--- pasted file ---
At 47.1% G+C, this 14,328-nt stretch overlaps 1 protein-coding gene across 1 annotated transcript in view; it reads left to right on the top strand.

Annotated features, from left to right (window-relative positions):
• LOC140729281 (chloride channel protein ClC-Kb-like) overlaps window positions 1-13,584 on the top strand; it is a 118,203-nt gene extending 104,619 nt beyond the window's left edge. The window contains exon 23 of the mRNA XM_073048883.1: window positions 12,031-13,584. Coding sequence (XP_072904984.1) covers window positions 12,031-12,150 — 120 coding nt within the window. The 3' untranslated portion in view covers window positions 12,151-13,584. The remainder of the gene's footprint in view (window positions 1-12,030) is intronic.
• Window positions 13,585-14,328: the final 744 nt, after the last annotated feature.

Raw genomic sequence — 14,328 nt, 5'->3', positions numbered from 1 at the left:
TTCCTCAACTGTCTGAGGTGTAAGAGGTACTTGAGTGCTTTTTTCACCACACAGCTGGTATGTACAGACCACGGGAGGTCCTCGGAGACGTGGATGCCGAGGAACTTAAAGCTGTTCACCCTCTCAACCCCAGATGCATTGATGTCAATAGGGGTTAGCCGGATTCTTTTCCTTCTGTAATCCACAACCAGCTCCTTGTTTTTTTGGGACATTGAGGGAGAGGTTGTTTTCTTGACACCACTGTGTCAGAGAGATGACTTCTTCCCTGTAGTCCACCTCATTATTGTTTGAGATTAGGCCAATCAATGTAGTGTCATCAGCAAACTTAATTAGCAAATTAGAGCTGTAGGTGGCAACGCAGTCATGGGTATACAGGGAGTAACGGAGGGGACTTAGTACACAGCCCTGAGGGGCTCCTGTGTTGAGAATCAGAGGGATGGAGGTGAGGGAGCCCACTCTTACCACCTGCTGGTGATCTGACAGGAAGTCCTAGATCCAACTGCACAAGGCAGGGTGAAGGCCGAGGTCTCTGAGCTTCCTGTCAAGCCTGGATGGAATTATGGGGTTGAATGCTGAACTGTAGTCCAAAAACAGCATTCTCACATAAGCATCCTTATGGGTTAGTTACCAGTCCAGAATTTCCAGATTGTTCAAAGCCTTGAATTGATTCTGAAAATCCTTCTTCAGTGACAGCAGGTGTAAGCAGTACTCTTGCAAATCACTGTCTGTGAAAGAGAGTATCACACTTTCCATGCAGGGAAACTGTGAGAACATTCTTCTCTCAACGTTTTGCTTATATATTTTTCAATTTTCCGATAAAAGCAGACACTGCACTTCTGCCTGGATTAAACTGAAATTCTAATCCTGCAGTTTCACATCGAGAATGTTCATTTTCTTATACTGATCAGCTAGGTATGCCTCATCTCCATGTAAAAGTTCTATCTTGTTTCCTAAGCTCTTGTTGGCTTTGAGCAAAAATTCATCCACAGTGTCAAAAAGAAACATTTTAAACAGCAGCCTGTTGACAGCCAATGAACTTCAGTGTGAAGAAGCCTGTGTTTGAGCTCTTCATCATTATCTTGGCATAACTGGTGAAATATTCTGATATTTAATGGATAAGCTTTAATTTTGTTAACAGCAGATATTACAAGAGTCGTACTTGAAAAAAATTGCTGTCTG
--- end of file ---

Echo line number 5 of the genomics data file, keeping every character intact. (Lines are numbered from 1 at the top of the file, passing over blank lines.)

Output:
Raw genomic sequence — 14,328 nt, 5'->3', positions numbered from 1 at the left: